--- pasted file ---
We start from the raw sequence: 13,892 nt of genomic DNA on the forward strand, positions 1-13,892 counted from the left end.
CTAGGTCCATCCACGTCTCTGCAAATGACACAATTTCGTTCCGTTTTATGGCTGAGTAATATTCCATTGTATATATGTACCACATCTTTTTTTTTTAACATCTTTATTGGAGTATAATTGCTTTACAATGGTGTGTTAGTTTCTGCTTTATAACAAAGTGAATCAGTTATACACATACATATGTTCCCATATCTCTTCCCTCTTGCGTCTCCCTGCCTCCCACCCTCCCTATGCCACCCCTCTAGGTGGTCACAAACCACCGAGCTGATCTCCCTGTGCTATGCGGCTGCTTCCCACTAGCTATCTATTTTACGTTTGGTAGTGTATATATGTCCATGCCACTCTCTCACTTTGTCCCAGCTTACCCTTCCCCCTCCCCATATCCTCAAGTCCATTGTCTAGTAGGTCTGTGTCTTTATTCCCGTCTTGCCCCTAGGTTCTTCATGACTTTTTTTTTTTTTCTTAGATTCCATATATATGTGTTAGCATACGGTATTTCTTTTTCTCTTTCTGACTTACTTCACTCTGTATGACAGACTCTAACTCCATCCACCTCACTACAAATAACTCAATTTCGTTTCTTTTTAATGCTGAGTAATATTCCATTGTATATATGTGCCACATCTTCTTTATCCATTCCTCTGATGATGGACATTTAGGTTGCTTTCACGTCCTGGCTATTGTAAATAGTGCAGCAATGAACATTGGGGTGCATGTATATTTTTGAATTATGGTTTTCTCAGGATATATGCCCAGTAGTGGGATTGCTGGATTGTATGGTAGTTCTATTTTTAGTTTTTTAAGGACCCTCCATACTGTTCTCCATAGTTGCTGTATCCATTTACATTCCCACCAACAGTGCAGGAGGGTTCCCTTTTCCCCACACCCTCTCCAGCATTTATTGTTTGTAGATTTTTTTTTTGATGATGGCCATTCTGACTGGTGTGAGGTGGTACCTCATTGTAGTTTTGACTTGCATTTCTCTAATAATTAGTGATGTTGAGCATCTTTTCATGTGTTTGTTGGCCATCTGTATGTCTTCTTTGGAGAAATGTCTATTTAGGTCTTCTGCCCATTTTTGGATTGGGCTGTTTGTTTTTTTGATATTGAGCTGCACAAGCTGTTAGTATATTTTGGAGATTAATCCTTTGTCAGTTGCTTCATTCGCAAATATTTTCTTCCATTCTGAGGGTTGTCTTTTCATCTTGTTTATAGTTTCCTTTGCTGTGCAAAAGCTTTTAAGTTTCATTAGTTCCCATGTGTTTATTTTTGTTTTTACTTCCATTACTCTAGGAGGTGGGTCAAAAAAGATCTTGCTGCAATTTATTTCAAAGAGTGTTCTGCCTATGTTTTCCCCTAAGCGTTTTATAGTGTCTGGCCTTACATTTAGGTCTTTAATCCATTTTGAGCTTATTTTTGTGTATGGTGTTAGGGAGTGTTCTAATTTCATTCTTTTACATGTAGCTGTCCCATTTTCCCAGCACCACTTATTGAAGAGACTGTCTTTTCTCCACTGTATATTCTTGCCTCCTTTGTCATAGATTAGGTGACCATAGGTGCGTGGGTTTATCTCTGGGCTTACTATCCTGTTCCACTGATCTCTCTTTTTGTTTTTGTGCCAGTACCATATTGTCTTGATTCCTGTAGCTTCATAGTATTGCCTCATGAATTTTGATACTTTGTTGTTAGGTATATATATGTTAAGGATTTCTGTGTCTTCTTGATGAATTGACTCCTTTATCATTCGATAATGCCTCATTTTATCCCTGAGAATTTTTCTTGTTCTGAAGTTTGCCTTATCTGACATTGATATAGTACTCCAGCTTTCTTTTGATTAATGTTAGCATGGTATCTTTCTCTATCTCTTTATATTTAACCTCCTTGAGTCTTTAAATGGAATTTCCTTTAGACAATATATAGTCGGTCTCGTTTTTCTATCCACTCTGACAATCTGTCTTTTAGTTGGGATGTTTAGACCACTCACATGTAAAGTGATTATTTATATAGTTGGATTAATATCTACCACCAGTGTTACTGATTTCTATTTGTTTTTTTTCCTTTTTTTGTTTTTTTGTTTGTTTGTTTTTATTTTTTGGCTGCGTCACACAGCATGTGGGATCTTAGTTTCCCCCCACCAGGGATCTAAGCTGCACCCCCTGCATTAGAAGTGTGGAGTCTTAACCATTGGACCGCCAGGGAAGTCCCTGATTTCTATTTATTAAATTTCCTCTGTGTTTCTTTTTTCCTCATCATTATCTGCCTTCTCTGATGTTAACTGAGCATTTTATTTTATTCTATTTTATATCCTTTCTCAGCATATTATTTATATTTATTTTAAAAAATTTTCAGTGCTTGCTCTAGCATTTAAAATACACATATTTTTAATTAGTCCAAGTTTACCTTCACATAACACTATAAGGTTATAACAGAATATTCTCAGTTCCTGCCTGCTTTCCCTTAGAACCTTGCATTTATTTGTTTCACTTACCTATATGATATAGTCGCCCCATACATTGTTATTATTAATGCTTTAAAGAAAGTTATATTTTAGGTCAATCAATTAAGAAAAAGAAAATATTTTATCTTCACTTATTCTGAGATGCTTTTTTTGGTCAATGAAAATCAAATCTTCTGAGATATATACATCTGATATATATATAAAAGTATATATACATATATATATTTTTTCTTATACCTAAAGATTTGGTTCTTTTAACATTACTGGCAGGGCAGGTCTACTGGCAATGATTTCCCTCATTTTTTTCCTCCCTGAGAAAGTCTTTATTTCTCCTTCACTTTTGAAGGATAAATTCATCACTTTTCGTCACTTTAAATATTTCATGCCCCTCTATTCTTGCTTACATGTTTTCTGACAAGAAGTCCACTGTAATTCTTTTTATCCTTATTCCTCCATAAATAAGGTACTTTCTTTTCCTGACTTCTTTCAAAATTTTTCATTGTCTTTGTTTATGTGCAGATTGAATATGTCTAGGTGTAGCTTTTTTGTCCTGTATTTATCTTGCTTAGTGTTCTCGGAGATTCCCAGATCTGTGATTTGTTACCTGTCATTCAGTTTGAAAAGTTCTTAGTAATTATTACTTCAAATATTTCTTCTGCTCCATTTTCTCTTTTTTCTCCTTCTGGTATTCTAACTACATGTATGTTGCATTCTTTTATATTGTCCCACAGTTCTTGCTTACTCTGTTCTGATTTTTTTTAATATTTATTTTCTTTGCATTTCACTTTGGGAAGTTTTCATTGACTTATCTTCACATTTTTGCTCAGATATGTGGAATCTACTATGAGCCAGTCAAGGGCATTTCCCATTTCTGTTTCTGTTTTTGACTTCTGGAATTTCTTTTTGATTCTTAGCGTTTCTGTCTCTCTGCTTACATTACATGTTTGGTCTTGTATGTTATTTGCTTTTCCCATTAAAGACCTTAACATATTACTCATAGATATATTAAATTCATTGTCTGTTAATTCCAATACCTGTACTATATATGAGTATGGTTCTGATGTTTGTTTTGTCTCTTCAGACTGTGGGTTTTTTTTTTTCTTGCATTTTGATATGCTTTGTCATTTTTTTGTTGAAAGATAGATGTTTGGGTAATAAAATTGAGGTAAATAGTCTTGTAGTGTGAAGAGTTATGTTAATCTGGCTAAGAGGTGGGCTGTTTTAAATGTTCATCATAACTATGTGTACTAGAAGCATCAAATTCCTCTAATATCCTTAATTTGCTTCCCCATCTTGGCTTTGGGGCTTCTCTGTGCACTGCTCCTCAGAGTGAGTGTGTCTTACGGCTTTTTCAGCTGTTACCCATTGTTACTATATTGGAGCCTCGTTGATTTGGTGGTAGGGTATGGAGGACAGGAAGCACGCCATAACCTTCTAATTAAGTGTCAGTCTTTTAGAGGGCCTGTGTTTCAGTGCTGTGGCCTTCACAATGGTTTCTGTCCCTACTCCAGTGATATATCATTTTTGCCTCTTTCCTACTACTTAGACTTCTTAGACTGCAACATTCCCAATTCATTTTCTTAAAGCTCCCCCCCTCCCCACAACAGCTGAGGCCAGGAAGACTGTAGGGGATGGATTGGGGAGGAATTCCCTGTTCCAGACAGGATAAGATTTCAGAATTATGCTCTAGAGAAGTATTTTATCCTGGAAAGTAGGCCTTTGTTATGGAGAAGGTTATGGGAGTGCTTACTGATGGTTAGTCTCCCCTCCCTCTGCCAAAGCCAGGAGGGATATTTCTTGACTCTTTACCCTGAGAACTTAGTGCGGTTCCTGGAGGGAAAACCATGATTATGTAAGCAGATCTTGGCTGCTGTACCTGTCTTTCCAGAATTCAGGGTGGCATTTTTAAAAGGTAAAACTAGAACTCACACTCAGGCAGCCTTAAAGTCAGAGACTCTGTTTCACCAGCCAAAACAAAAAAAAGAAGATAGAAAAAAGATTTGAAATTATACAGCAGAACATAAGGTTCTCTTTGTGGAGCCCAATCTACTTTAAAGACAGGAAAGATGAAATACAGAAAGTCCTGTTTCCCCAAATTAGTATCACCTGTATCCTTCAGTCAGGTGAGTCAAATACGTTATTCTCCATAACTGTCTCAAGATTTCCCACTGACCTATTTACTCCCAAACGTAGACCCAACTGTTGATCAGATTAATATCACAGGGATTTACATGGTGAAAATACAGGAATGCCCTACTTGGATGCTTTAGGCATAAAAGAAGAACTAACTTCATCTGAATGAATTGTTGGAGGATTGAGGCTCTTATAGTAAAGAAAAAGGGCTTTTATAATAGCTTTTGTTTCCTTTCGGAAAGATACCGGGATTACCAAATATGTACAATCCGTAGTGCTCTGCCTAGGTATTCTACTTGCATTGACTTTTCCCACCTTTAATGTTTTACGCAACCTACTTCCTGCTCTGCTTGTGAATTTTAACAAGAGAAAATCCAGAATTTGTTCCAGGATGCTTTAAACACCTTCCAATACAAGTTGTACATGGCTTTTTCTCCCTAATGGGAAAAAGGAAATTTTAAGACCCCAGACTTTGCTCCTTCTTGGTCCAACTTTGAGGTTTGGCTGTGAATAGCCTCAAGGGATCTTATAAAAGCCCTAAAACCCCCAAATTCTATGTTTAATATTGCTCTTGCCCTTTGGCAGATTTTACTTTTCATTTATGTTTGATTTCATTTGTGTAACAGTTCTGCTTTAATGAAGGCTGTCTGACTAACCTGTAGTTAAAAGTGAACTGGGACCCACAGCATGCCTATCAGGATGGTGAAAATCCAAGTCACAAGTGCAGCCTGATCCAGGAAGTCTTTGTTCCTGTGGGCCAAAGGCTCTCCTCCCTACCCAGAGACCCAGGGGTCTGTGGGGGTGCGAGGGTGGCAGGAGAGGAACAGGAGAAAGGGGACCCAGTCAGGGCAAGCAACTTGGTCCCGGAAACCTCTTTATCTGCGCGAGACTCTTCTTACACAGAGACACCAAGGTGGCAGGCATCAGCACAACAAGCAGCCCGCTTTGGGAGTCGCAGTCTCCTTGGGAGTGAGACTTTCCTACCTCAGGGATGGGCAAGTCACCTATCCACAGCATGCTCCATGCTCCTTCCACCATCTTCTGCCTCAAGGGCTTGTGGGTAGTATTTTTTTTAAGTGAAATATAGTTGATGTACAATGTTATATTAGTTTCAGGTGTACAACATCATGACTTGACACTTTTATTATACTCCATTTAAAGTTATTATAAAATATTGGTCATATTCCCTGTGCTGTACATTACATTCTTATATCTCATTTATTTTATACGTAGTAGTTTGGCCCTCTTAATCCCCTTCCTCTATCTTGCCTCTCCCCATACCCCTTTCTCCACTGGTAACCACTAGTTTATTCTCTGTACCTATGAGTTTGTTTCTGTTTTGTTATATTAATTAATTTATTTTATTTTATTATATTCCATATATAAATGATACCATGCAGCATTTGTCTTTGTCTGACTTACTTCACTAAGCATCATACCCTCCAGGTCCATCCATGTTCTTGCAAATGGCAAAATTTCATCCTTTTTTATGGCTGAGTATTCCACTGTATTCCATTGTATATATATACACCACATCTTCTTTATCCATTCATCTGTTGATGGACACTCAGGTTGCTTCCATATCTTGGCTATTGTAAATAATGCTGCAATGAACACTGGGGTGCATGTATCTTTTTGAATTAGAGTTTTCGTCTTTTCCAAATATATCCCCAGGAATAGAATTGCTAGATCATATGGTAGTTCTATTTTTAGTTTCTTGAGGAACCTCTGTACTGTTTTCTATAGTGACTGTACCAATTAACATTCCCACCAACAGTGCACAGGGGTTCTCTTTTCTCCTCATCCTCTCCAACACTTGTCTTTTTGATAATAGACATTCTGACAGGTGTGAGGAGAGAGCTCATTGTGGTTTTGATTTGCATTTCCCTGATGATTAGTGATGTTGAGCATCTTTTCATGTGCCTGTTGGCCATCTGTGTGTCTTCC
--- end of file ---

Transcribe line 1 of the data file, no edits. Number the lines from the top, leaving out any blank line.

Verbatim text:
We start from the raw sequence: 13,892 nt of genomic DNA on the forward strand, positions 1-13,892 counted from the left end.